By Daniel Scharpenburg
I went to St. Louis to sight-see with my girlfriend last year. It’s only a few hours away, really, on the other side of Missouri.
It was the city my father came from and the city where I was born. We moved when I was still very young, before I was old enough to start school.
I went there to try to visit my dad’s favorite places, and also to see a few things around the city, like the giant eyeball in the sculpture park (totally awesome). We tried to go to my dad’s favorite bar, where I remember playing shuffleboard as a kid. But it had transformed into a sports bar and, alas, the shuffleboard wasn’t there anymore.
And we ate at one of his favorite restaurants, Hodak’s, where they gave us far too much food.
While we were there we visited the St. Louis Shambhala Center. We wanted to experience something different, something not available here in Kansas City. We don’t have a Shambhala Center here.
For the first time I was recognized there as a Dharma teacher. A woman from the center said, “Aren’t you Daniel, from Daily Dharma Gathering? I love your talks.” I couldn’t believe that happened (Am I a D-list Buddhist celebrity? That doesn’t sound right).
Anyway, I entered that room in the Shambhala Center and it was like a breath of fresh air. The “shrine” was a really simple table with some glass on it and water. It was not this big ornate thing, but actually just simple and nice looking. The guy that led the meditation was just a dude in a sweater instead of robes. His name was Tobias.
Tobias gave a little instruction and we sat. Then we did walking meditation and he talked to us about keeping our attention on what we were doing. He talked a little bit about what Shambhala is and who Chogyam Trungpa was. I remember him saying, “That’s a picture of Chogyam Trungpa, he’s dead.” with incredible emphasis on those last two words (my girlfriend remembers a little bit less emphasis, but still a weird amount).
Then, we all sat in a circle and took turns reading aloud from Turning the Mind Into an Ally by Sakyong Mipham Rinpoche, and then we left.
Now, why is this story important? Am I declaring that I’ve become a Shambhala Buddhist? No.
Shambhala has all sorts of odd things about it that give me pause, so I don’t necessarily endorse it as a good alternative (what’s with the fake military uniforms? really, I don’t get it). I have spent a lot of time worrying that maybe we’re doing Buddhism wrong—that we’re focusing on the wrong things sometimes. I wonder sometimes, why isn’t this more down to earth? Why am I looking at an elaborate shrine and people in robes? Does this help me relieve the suffering of myself and others?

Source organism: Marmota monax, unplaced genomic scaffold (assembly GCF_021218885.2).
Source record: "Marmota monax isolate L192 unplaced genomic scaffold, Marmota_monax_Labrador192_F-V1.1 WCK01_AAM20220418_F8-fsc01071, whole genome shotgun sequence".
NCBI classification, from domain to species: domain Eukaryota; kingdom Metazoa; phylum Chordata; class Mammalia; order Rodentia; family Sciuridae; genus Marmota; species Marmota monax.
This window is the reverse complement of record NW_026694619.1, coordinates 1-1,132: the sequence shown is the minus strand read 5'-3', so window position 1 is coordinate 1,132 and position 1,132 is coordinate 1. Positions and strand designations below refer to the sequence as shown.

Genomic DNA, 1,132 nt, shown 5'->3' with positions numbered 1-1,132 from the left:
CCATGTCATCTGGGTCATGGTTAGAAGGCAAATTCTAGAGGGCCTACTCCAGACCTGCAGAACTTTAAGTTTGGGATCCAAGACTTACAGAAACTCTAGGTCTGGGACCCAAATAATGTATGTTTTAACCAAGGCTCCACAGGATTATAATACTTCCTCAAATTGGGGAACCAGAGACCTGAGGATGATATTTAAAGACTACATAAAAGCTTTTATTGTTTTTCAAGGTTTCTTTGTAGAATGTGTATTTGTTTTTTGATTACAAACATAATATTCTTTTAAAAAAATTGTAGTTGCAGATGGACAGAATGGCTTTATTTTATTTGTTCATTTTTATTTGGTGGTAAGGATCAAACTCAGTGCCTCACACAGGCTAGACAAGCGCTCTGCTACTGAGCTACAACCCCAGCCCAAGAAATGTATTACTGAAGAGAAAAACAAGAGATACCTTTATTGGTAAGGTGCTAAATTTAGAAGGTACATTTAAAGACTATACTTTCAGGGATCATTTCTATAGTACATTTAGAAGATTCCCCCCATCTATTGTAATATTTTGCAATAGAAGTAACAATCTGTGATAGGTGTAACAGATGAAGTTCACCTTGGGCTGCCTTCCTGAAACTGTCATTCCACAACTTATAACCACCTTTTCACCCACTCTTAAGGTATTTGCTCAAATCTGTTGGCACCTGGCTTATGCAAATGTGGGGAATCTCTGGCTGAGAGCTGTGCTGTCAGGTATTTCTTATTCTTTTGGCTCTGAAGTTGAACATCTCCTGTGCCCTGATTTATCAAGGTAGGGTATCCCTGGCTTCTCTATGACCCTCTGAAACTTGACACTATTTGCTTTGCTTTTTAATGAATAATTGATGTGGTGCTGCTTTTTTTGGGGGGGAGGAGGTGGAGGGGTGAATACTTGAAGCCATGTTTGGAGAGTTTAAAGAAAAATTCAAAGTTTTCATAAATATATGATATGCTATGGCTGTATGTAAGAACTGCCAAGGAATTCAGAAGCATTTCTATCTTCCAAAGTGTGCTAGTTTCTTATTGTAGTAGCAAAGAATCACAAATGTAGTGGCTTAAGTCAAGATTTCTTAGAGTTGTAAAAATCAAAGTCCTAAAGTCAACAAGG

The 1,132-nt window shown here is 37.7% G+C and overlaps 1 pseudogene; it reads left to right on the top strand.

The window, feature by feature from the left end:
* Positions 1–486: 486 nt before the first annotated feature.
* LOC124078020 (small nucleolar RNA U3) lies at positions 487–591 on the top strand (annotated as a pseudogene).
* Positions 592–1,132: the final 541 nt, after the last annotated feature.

And why are we bowing and droning in monotonous chants, sometimes in foreign languages? What if there’s a better way of doing things and we’re missing it?
Not too long ago a friend said to me, in the context of how we practice Buddhism, “I’m really not interested in pretending I’m something I’m not.” When we cling to these old forms, are we pretending to be something we’re not? What about when we take on a foreign name? Or wear robes?
I just want to be real.
Are robes and chants and lineages and talks about rebirth and spirits helpful to us on the path? If they are for you, that’s fine. They aren’t for me.
I think we, as modern Buddhists, should be taking a good hard look at the things we are doing. Some things we’re doing because they help us cultivate compassion and wisdom. But other things we’re just doing because that’s the way it’s always been.
I wonder if things would be different if a kind of homeless Buddhism had emerged in the west, as people like Alan Watts and Jack Kerouac envisioned.
A Buddhism that isn’t tied to things like lineage and tradition.
Editor: Dana Gornall
He was trained and certified as a meditation teacher at the Rime Buddhist Center, where he also spent four years teaching kids about Buddhism and meditation practice. He received additional training in the Zen tradition, both as a Monk in the Korean Zen tradition and as a lay teacher in the Caodong Chan tradition.
He has taken Bodhisattva Vows and the precepts of a lay zen teacher.
His work is dedicated to both sharing his own story and presenting a variety of Buddhist teachings in a way that shows how they are applicable to real life.
Find out more about Daniel on his blog and connect with him on Facebook, Youtube,andTwitter
Latest posts by Daniel Scharpenburg (see all)
- The First Buddhist Teaching: The Four Noble Truths - October 11, 2017
- Equanimity in Adversity: A Zen Story about Wild Horses - October 4, 2017
- Awake in the City - September 3, 2017